No doubt many reading this latest blog post on redundancy will be thinking of an inviting tropical swimming pool when they see the word “the pool”.
Sadly, this latest instalment is not focused on such luxury. However, the process that is being considered does not need to be incredibly difficult either – it just needs to be considered quite carefully before you go diving in!
Before you can select employees for redundancy, you need to think quite carefully about the group or “pool” that they will fall into. Often, this can follow a departmental structure, for instance if a business needs less receptionists, waiting staff or engine installers then each category of role would likely form their own separate pool. It is also possible to have a pool comprising only one employee.
The difficulty arises where members of that pool perform more than one function. For instance, if a receptionist is also a secretary and the business needs less secretaries, then the multi-tasking receptionist might also rightly fall into the pool of secretaries at risk of redundancy. If the waiter or waitress also performs cleaning services and the business needs less cleaners, then the waiter or waitress could be pooled with the other cleaning staff. If the engine installer also drives a forklift when times are quiet and the business needs less forklift drivers to support its assembly line, then the engine installer could become pooled with the other forklift drivers.
One of the things that will assist you, as an employer, in working out and subsequently justifying your pool(s) of employees for redundancy will be to return to the contracts of employment of the affected employees and to ensure that their roles and job descriptions are up-to-date in reflecting the work that they are currently performing. For example, it is of little use placing a waitress in a cleaning team on a sustained basis without updating her contract of employment and job description to reflect her actual role in the business.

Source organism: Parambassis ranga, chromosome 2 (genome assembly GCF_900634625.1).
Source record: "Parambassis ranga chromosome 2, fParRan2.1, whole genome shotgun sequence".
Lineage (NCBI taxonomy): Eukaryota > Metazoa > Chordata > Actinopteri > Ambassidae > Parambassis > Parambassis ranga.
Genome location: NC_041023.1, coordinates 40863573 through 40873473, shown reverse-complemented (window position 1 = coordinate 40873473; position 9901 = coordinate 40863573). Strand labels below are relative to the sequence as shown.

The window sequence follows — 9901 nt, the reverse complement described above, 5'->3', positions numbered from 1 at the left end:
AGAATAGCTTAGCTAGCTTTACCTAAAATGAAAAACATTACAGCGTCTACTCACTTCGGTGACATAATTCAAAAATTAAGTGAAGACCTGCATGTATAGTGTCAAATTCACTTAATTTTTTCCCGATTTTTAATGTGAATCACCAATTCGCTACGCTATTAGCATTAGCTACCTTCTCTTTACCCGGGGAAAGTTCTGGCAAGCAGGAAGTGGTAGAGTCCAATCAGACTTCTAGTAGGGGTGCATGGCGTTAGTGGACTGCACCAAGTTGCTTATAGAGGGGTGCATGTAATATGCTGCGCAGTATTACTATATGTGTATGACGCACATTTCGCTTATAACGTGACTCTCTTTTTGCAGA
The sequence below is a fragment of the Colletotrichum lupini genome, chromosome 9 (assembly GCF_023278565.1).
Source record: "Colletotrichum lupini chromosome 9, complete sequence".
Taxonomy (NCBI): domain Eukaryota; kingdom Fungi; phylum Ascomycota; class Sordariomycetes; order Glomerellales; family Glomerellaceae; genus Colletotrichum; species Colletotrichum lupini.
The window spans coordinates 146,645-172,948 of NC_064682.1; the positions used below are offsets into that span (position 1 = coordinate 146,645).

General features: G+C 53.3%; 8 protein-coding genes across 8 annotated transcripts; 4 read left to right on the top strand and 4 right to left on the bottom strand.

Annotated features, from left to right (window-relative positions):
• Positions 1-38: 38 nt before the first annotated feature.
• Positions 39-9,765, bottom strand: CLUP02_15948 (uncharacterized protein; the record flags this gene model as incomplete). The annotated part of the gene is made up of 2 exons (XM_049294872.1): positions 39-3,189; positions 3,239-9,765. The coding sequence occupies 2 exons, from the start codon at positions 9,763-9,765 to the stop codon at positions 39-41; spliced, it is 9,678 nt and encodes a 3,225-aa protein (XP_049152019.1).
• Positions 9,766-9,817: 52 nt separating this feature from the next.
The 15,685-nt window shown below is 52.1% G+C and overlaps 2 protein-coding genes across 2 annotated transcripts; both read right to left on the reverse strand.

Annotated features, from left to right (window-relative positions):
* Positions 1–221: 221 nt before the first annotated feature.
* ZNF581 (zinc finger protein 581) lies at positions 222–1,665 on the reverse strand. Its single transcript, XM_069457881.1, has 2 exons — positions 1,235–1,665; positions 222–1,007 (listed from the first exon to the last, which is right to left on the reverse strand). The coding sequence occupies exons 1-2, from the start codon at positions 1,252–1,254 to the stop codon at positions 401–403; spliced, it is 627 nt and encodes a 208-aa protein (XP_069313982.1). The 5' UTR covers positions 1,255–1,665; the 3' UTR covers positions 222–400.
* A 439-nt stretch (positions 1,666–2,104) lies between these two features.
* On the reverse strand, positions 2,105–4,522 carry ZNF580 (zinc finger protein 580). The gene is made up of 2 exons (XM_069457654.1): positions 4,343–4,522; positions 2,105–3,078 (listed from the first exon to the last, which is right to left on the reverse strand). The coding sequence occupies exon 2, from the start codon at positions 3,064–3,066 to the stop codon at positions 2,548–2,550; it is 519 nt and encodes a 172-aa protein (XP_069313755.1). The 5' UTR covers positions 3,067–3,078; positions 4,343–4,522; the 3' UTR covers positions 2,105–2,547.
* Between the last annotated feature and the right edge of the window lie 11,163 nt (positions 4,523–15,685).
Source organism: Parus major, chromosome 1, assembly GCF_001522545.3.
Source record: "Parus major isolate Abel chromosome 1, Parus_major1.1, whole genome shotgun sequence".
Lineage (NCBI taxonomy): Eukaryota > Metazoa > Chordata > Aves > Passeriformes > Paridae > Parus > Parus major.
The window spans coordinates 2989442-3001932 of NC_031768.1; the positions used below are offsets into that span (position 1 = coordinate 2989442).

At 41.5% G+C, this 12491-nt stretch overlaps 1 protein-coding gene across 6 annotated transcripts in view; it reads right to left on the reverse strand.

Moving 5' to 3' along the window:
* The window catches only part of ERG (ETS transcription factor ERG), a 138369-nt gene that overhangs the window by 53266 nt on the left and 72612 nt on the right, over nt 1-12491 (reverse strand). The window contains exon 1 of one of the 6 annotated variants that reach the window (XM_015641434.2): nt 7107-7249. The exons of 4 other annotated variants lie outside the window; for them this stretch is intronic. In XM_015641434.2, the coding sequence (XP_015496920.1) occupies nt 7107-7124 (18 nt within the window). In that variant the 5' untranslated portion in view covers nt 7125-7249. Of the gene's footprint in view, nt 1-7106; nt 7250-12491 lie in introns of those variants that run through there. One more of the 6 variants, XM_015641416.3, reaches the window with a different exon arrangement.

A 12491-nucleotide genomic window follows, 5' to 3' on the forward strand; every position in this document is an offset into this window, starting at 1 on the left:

To make things easier for yourself if you do come to a redundancy situation, it can also make practical sense to have separate contracts of employment for the separate roles that an employee is performing so that, if one role is likely to end whilst the other is surviving, the surviving role will remain unaffected by the redundancy if it is still needed. However, you will still need to pay redundancy pay (depending on the employee’s length of service and any enhanced redundancy pay that you might offer) if one of those roles ends by reason of redundancy.
Returning to your planning at the outset of the redundancy process, your pools should already be clearly defined, giving you a head start. If not, then you might need to work extra hard to explain why certain employees are appearing in your pool.
This article is intended for information purposes only and not as a substitute for legal advice. TP Legal does not accept any responsibility for any decisions that you may make as a result of reading this article.
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